Tuesday, March 5, 2013
Saturday, February 16, 2013
Monday, January 7, 2013
Friday, December 14, 2012
Tuesday, October 2, 2012
What has he got planned? Lots of songs for sure, maybe some new ones, probably some old ones, likely some from Henning Goes To The Movies, indubitably some School for the Dead songs but what about a classic famous crowd-fueled Madlib? Why not?! Little colored lights? I wouldn't say no. Banter. Yeah, I imagine they'll be banter.
Come on down, it's not often that Henning gets to take a whole show and make it his own. But it usually works out real well when he does.
Tuesday, August 7, 2012
I recently had the fortune of being asked to contribute a song to this new Woody Guthrie tribute record "Keep Hoping Machine Alive" (Spare the Rock Records).
"The new album, whose title is drawn from Woody’s list of New Year’s resolutions for 1942, is timed to honor what would have been his 100th birthday.
Keep Hoping Machine Running represents the third release for Spare the Rock Records, following 2010′s Many Hands: Family Music for Haiti and Science Fair, released on July 3. Like both of those earlier releases, Hoping will benefit a good cause: 100 percent of the net proceeds from sales will go toward the Woody Guthrie Foundation, a non-profit organization devoted to the care and administration of the Woody Guthrie Archives.
More than 40 years after his death, Guthrie’s presence continues to be felt in American music — not only through his influence on the work of countless artists who followed in his steps, but through the way his songs have been so thoroughly absorbed by generations of listeners. Simple, powerful, strong, defiant, tender, and funny, Guthrie’s anthems of American living remain as rich and vibrant today as they were when he wrote them.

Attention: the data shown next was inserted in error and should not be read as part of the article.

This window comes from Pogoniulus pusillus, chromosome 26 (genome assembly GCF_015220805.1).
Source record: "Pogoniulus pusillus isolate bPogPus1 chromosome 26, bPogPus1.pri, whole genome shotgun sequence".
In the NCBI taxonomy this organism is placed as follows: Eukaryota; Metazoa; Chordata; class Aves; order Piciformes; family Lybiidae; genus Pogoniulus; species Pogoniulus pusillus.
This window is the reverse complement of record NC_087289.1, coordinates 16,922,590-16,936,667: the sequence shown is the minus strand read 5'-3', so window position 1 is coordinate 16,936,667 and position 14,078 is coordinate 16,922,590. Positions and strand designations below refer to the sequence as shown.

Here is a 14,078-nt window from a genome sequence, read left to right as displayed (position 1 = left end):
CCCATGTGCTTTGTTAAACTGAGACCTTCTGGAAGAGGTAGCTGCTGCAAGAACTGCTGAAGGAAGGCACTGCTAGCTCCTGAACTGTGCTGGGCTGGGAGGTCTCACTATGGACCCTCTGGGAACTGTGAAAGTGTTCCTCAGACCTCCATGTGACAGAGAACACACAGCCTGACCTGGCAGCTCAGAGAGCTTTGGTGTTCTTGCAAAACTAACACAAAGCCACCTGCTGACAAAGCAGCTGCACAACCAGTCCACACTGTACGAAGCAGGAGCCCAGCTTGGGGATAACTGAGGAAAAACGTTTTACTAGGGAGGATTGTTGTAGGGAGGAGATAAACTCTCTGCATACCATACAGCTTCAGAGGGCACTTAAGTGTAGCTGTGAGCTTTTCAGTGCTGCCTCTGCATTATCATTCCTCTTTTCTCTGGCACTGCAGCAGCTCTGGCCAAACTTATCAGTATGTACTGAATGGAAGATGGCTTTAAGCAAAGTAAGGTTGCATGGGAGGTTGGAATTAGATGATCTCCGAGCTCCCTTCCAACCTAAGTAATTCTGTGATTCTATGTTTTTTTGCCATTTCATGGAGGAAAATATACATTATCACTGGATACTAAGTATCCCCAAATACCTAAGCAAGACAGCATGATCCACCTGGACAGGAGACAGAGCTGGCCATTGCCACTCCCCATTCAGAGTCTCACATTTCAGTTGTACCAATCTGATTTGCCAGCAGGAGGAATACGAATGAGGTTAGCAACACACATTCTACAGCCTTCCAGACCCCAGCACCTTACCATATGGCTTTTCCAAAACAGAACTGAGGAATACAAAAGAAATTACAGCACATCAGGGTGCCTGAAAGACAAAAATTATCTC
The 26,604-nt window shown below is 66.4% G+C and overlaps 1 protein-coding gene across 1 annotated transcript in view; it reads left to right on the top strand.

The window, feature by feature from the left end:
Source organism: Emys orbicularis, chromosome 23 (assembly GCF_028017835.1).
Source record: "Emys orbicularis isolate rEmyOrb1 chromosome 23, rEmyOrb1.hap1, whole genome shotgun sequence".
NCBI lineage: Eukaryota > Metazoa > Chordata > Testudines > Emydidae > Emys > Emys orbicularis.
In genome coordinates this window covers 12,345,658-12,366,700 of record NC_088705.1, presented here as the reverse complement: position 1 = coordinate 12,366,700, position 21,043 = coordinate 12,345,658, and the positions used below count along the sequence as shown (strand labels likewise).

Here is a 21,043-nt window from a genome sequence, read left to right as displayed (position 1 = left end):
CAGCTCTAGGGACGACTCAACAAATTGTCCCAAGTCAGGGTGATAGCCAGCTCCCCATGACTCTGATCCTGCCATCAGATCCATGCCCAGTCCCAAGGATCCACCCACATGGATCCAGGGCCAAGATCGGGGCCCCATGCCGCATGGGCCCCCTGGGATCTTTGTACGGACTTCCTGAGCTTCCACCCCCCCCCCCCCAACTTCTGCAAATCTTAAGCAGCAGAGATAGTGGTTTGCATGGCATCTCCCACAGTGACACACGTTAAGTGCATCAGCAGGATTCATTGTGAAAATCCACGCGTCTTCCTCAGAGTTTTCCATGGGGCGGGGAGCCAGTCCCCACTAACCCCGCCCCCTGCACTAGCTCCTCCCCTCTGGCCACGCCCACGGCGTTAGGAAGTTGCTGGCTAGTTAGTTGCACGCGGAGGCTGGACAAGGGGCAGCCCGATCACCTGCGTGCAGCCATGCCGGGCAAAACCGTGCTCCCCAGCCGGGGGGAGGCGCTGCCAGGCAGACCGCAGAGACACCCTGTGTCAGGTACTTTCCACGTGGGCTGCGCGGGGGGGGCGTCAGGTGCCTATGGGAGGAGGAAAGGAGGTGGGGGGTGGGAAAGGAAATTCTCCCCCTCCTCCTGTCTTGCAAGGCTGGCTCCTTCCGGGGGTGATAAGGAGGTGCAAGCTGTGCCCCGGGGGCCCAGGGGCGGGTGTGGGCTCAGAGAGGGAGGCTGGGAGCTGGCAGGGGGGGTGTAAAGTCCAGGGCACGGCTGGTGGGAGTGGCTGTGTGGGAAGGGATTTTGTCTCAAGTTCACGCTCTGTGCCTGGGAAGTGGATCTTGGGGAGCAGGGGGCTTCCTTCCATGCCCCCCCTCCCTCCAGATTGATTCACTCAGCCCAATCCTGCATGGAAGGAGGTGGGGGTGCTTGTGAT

The timeless power of Guthrie’s music is reflected in the story behind Keep Hoping Machine Running, which was hatched in a spur-of-the-moment meeting between executive producers Bill Childs and Dadnabbit and Popdose‘s Jeff Giles; the project was conceived on a Saturday afternoon, and by Monday morning, artists were already calling dibs on songs and sending in recordings for the album.
In the spirit of Guthrie’s doggedly prolific work ethic and beautifully simple aesthetic, artists were told to keep their performances as natural — and to record them in as few takes — as possible. (As Dean Jones of Dog on Fleas put it in a letter of advice, “Laugh and make mistakes.”) The result is a collection that demonstrates the continued relevance of Guthrie’s work while preserving some of its inimitable spirit."